Retailers have lost their way. Getting back on track requires a true integration of digital and physical channels.
The retail sector has gone through turbulent times since the financial crisis that started in 2008, buffeted repeatedly by trade wars, increased tariffs, geopolitical tensions, high levels of indebtedness, and rumors of imminent global recession. As a result, retail’s old rules of thumb are no longer enough to generate success. Having an excellent location and the right product range at an attractive price, hiring excellent people, and doing everything possible to run an efficient operation are not enough to ensure our future. Nor are concepts such as ‘omnichannel’ or ‘customer journey.’
Today, we face a colossal paradigm shift in commercial distribution that demands a retail reset. It is essential to ensure the survival and success of companies and commercial formats in the face of evolving consumer behaviors.
The omnichannel delusion
During the 2010s, a significant number of retailers were working on their omnichannel vision. As the word itself indicates, it was thought that omnichannel would entail the merging of physical and digital assets to achieve a single brand experience, and a single view of customers and inventory through all the channels. Many advisory companies sold omnichannel projects as the definitive evolution of previous phases of retail, such as multichannel or cross-channel.
However, the omnichannel ambition missed the mark in execution, as we saw with so many companies during the pandemic. Why did it fail? In many companies with a physical store legacy, the prevailing strategy, structure and culture led to the failure to integrate digital platforms into physical stores. As a result, many companies that decided to pursue an omnichannel approach in the mid-2010s were far from accomplishing this goal.
This omnichannel delusion is a good example of the discrepancy between strategy and execution. It is not enough to be omnichannel when it comes to formulating strategies if they are unrealistic, there is no budget, or the predominant culture generates rejection of their execution. That is where most companies fell short.
The impossibility of mapping the customer journey
The idea of the customer journey – the steps individuals go through to purchase a product or service – has also faced challenges and setbacks. This is because it is impossible to map the paths of myriad customers in search of experiences that extend far beyond our ability to track. There is no single customer journey, but thousands for the same customer and product.
For many years, the customer journey has been a fundamental tool in retail. The customers’ smallest gestures and actions have been monitored, the collection of reliable information has been improved to follow consumers, and allocation models have been developed. The reality is that this entire process has distanced us from what our customers do. We have converted them into
a number with a unique ID that is entered into a customer relationship management (CRM) system. Then it passes to a data management platform
and on to a customer data platform, and so on, depending on the trends and technology at the time.
Where is our customer once we have spent weeks mapping their journey to show it in a PowerPoint presentation on the office walls, knowing that it will soon be obsolete? One event like Covid-19 was enough to change everything, reinventing journeys with no-contact contact points (what a contradiction!) and leaving retailers to figure out new ways to create personalized experiences.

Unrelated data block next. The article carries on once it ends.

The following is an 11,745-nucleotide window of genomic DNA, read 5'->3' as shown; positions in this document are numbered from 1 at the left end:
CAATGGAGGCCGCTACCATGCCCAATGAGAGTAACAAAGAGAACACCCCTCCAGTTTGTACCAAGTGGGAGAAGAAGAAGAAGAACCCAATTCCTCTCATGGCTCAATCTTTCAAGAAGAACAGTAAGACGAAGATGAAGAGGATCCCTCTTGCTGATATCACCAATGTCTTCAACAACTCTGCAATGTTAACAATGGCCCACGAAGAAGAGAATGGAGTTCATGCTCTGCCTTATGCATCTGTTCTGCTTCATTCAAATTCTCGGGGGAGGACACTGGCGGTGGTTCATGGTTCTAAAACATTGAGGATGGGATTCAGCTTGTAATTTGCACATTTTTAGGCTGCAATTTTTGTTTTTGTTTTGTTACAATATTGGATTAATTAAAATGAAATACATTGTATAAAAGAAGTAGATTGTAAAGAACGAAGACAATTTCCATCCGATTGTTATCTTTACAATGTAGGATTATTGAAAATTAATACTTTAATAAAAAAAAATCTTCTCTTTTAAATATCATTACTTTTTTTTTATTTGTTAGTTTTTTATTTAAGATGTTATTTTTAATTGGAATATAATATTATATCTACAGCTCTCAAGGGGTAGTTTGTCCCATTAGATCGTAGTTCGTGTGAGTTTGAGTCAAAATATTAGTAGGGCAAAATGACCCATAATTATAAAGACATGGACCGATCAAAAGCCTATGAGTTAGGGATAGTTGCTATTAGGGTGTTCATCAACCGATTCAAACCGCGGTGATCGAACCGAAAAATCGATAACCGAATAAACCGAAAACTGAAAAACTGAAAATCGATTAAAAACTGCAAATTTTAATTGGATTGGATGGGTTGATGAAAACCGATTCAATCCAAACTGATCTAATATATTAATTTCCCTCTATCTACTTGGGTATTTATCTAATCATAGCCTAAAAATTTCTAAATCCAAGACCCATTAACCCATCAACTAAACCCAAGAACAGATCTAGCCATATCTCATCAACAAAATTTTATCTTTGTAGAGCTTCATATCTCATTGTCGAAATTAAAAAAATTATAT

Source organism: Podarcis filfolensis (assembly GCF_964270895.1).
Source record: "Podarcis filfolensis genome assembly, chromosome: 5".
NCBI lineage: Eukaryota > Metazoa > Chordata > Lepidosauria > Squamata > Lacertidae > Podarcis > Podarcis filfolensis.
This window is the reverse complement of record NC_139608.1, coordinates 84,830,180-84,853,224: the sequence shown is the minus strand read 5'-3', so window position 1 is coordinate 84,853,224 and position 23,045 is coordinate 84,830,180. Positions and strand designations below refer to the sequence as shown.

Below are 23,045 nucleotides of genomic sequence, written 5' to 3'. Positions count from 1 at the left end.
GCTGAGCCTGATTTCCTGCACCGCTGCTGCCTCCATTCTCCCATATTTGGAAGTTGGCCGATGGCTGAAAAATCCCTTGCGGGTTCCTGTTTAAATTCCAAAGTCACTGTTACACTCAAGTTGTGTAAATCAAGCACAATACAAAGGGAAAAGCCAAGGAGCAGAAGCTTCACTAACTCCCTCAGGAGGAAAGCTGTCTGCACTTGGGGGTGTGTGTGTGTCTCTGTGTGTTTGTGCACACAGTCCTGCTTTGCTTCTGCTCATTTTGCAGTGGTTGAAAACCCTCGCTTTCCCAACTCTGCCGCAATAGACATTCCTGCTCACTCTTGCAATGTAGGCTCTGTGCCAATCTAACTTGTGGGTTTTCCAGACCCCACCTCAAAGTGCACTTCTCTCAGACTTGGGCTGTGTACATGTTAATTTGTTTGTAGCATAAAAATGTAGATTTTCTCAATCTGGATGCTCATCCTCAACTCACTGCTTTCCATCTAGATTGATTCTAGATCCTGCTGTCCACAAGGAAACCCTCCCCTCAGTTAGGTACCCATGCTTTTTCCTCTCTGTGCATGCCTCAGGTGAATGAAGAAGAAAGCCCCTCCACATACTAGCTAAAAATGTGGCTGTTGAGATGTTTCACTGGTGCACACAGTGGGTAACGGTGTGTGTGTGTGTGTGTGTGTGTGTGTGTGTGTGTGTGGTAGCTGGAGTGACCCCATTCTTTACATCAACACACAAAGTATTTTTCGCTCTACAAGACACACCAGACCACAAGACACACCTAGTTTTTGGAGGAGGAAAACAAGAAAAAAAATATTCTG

Customers do not care about shopping channels, whether we are multichannel, cross-channel or omnichannel. For them there is only one channel – and they think the brand must have a solid consistency in all the touchpoints. They are looking for experiences and emotions that far exceed our ability to track them on all the terminals where they connect.
Phygital is integration done right
‘Phygital’ is the new ambition that retailers should have in their agendas. It represents the true integration of channels, but done right this time. The concept entails removing the barriers between physical and digital relationships with the brand, and integrating physical and online channels into the platform so that they all become hybrid assets (physical/digital) in which the backbone is digital.
This approach involves integrating all the channels into a unified platform that enhances the experience of consumers. Phygital integrates them all through technology, data, customer experience, product mix, metrics, and even profit and loss accounts. Having unified data or a single marketing
strategy does not mean there is one single way to sell, or one single message. All products in the store must be QR-scannable; all systems – both in the front-of-store and in the back-of-store – must be integrated and merged; and customers must be able to buy in multiple ways, such as buying at the store using the company’s app. If they need help, they must be able to ask for it from a salesperson who will have all the information at hand, or to connect directly with a virtual sales assistant.
The same goes for logistics: if the purchase is made in-store, customers may simply add items to an online cart using the application instead of having to carry around their shopping bags. Then they can pay for their order and ask that all items be express-delivered to their home or wherever they wish.
A phygital vision entails doing well what was not done correctly in omnichannel: creating a platform that integrates all channels, physical and digital, with technology as the backbone. It is central to the retail reset that is so urgently needed.
Dimas Gimeno is executive president of Wow and former CEO of El Corte Ingles. Luis Lara is managing partner of Retalent. They are the authors of Retail Reset: Why Physical Stores are Still the Key to the Future (LID Publishing, 2023).